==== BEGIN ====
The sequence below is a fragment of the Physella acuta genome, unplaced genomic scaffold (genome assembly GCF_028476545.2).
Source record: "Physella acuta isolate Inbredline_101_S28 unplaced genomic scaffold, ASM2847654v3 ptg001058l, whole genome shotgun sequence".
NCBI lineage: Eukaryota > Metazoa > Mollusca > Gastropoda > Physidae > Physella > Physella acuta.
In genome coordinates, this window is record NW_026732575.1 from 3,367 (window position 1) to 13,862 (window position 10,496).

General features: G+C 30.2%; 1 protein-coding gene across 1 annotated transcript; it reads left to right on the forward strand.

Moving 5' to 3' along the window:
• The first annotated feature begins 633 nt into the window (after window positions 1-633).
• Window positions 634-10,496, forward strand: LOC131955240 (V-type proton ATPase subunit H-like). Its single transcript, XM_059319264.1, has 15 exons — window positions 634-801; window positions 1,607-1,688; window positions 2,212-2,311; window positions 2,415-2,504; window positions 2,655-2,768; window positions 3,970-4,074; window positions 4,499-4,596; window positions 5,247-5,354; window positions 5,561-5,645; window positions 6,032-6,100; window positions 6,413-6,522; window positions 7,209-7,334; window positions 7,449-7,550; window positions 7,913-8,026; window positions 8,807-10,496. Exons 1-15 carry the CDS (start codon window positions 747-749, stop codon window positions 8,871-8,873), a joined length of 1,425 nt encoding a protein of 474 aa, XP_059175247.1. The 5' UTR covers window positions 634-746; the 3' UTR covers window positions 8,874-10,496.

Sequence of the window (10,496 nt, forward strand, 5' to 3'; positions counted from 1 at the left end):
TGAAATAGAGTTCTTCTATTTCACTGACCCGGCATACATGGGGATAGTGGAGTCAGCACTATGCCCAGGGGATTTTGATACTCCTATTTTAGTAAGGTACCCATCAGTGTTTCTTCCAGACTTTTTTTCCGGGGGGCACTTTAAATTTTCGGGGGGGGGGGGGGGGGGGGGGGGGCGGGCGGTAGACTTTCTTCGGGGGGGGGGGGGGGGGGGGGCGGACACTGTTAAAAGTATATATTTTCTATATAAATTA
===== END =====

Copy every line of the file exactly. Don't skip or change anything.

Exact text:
The sequence below is a fragment of the Physella acuta genome, unplaced genomic scaffold (genome assembly GCF_028476545.2).
Source record: "Physella acuta isolate Inbredline_101_S28 unplaced genomic scaffold, ASM2847654v3 ptg001058l, whole genome shotgun sequence".
NCBI lineage: Eukaryota > Metazoa > Mollusca > Gastropoda > Physidae > Physella > Physella acuta.
In genome coordinates, this window is record NW_026732575.1 from 3,367 (window position 1) to 13,862 (window position 10,496).

General features: G+C 30.2%; 1 protein-coding gene across 1 annotated transcript; it reads left to right on the forward strand.

Moving 5' to 3' along the window:
• The first annotated feature begins 633 nt into the window (after window positions 1-633).
• Window positions 634-10,496, forward strand: LOC131955240 (V-type proton ATPase subunit H-like). Its single transcript, XM_059319264.1, has 15 exons — window positions 634-801; window positions 1,607-1,688; window positions 2,212-2,311; window positions 2,415-2,504; window positions 2,655-2,768; window positions 3,970-4,074; window positions 4,499-4,596; window positions 5,247-5,354; window positions 5,561-5,645; window positions 6,032-6,100; window positions 6,413-6,522; window positions 7,209-7,334; window positions 7,449-7,550; window positions 7,913-8,026; window positions 8,807-10,496. Exons 1-15 carry the CDS (start codon window positions 747-749, stop codon window positions 8,871-8,873), a joined length of 1,425 nt encoding a protein of 474 aa, XP_059175247.1. The 5' UTR covers window positions 634-746; the 3' UTR covers window positions 8,874-10,496.

Sequence of the window (10,496 nt, forward strand, 5' to 3'; positions counted from 1 at the left end):
TGAAATAGAGTTCTTCTATTTCACTGACCCGGCATACATGGGGATAGTGGAGTCAGCACTATGCCCAGGGGATTTTGATACTCCTATTTTAGTAAGGTACCCATCAGTGTTTCTTCCAGACTTTTTTTCCGGGGGGCACTTTAAATTTTCGGGGGGGGGGGGGGGGGGGGGGGGGCGGGCGGTAGACTTTCTTCGGGGGGGGGGGGGGGGGGGGGCGGACACTGTTAAAAGTATATATTTTCTATATAAATTA